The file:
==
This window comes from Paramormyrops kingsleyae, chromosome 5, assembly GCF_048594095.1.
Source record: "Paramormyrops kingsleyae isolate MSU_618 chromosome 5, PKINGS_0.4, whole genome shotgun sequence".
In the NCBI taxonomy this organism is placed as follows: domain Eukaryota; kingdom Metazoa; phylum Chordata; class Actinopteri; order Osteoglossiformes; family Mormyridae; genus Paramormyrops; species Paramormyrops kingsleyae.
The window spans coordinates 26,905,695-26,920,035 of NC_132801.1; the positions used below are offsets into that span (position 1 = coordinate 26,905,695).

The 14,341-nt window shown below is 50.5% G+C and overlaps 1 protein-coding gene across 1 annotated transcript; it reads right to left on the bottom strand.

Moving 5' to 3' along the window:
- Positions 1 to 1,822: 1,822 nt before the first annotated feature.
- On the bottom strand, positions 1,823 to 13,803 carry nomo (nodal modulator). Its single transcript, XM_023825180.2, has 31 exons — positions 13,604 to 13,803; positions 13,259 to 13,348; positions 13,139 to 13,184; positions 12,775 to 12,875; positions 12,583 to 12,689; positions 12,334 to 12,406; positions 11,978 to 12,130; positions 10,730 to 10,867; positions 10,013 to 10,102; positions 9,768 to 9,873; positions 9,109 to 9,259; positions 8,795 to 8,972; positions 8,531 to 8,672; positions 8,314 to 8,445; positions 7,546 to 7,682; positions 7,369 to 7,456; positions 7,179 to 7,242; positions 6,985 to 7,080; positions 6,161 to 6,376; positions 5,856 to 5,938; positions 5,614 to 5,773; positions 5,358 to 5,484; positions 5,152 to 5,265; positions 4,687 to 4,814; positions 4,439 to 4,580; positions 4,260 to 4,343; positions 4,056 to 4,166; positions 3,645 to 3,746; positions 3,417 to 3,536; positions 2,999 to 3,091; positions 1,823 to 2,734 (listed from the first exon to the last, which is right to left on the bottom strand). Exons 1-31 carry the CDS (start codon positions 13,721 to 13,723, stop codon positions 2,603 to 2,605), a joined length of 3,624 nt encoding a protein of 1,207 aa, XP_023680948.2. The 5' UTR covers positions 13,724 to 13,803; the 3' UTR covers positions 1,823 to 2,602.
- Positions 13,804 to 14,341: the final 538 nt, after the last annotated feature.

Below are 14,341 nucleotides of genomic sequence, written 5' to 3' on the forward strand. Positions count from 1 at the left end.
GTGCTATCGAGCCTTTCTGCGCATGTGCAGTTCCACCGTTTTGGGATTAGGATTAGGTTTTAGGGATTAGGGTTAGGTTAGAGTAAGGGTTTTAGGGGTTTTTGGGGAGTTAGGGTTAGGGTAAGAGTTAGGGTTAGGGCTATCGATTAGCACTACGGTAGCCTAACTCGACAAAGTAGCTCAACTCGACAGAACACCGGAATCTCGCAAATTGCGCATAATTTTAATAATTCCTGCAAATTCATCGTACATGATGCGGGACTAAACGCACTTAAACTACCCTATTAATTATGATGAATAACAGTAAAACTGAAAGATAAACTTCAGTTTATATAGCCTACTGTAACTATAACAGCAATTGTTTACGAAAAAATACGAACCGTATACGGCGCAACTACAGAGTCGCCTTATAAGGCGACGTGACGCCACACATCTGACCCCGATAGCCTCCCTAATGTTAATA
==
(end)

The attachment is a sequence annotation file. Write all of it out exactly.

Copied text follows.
This window comes from Paramormyrops kingsleyae, chromosome 5, assembly GCF_048594095.1.
Source record: "Paramormyrops kingsleyae isolate MSU_618 chromosome 5, PKINGS_0.4, whole genome shotgun sequence".
In the NCBI taxonomy this organism is placed as follows: domain Eukaryota; kingdom Metazoa; phylum Chordata; class Actinopteri; order Osteoglossiformes; family Mormyridae; genus Paramormyrops; species Paramormyrops kingsleyae.
The window spans coordinates 26,905,695-26,920,035 of NC_132801.1; the positions used below are offsets into that span (position 1 = coordinate 26,905,695).

The 14,341-nt window shown below is 50.5% G+C and overlaps 1 protein-coding gene across 1 annotated transcript; it reads right to left on the bottom strand.

Moving 5' to 3' along the window:
- Positions 1 to 1,822: 1,822 nt before the first annotated feature.
- On the bottom strand, positions 1,823 to 13,803 carry nomo (nodal modulator). Its single transcript, XM_023825180.2, has 31 exons — positions 13,604 to 13,803; positions 13,259 to 13,348; positions 13,139 to 13,184; positions 12,775 to 12,875; positions 12,583 to 12,689; positions 12,334 to 12,406; positions 11,978 to 12,130; positions 10,730 to 10,867; positions 10,013 to 10,102; positions 9,768 to 9,873; positions 9,109 to 9,259; positions 8,795 to 8,972; positions 8,531 to 8,672; positions 8,314 to 8,445; positions 7,546 to 7,682; positions 7,369 to 7,456; positions 7,179 to 7,242; positions 6,985 to 7,080; positions 6,161 to 6,376; positions 5,856 to 5,938; positions 5,614 to 5,773; positions 5,358 to 5,484; positions 5,152 to 5,265; positions 4,687 to 4,814; positions 4,439 to 4,580; positions 4,260 to 4,343; positions 4,056 to 4,166; positions 3,645 to 3,746; positions 3,417 to 3,536; positions 2,999 to 3,091; positions 1,823 to 2,734 (listed from the first exon to the last, which is right to left on the bottom strand). Exons 1-31 carry the CDS (start codon positions 13,721 to 13,723, stop codon positions 2,603 to 2,605), a joined length of 3,624 nt encoding a protein of 1,207 aa, XP_023680948.2. The 5' UTR covers positions 13,724 to 13,803; the 3' UTR covers positions 1,823 to 2,602.
- Positions 13,804 to 14,341: the final 538 nt, after the last annotated feature.

Below are 14,341 nucleotides of genomic sequence, written 5' to 3' on the forward strand. Positions count from 1 at the left end.
GTGCTATCGAGCCTTTCTGCGCATGTGCAGTTCCACCGTTTTGGGATTAGGATTAGGTTTTAGGGATTAGGGTTAGGTTAGAGTAAGGGTTTTAGGGGTTTTTGGGGAGTTAGGGTTAGGGTAAGAGTTAGGGTTAGGGCTATCGATTAGCACTACGGTAGCCTAACTCGACAAAGTAGCTCAACTCGACAGAACACCGGAATCTCGCAAATTGCGCATAATTTTAATAATTCCTGCAAATTCATCGTACATGATGCGGGACTAAACGCACTTAAACTACCCTATTAATTATGATGAATAACAGTAAAACTGAAAGATAAACTTCAGTTTATATAGCCTACTGTAACTATAACAGCAATTGTTTACGAAAAAATACGAACCGTATACGGCGCAACTACAGAGTCGCCTTATAAGGCGACGTGACGCCACACATCTGACCCCGATAGCCTCCCTAATGTTAATA